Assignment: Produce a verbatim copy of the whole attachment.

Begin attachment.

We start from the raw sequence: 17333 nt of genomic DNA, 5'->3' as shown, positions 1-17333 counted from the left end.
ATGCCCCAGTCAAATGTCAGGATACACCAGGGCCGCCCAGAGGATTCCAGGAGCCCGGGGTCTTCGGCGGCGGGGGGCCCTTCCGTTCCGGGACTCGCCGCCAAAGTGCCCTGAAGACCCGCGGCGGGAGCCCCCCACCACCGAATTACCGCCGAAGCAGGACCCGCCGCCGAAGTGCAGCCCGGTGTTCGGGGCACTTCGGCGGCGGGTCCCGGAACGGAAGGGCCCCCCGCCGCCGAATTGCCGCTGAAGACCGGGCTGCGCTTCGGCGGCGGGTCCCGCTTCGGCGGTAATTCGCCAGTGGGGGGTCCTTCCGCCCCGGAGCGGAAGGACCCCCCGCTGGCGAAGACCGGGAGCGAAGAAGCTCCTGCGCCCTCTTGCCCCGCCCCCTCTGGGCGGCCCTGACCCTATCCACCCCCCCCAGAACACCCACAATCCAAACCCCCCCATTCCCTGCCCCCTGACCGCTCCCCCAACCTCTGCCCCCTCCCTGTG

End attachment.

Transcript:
We start from the raw sequence: 17333 nt of genomic DNA, 5'->3' as shown, positions 1-17333 counted from the left end.
ATGCCCCAGTCAAATGTCAGGATACACCAGGGCCGCCCAGAGGATTCCAGGAGCCCGGGGTCTTCGGCGGCGGGGGGCCCTTCCGTTCCGGGACTCGCCGCCAAAGTGCCCTGAAGACCCGCGGCGGGAGCCCCCCACCACCGAATTACCGCCGAAGCAGGACCCGCCGCCGAAGTGCAGCCCGGTGTTCGGGGCACTTCGGCGGCGGGTCCCGGAACGGAAGGGCCCCCCGCCGCCGAATTGCCGCTGAAGACCGGGCTGCGCTTCGGCGGCGGGTCCCGCTTCGGCGGTAATTCGCCAGTGGGGGGTCCTTCCGCCCCGGAGCGGAAGGACCCCCCGCTGGCGAAGACCGGGAGCGAAGAAGCTCCTGCGCCCTCTTGCCCCGCCCCCTCTGGGCGGCCCTGACCCTATCCACCCCCCCCAGAACACCCACAATCCAAACCCCCCCATTCCCTGCCCCCTGACCGCTCCCCCAACCTCTGCCCCCTCCCTGTG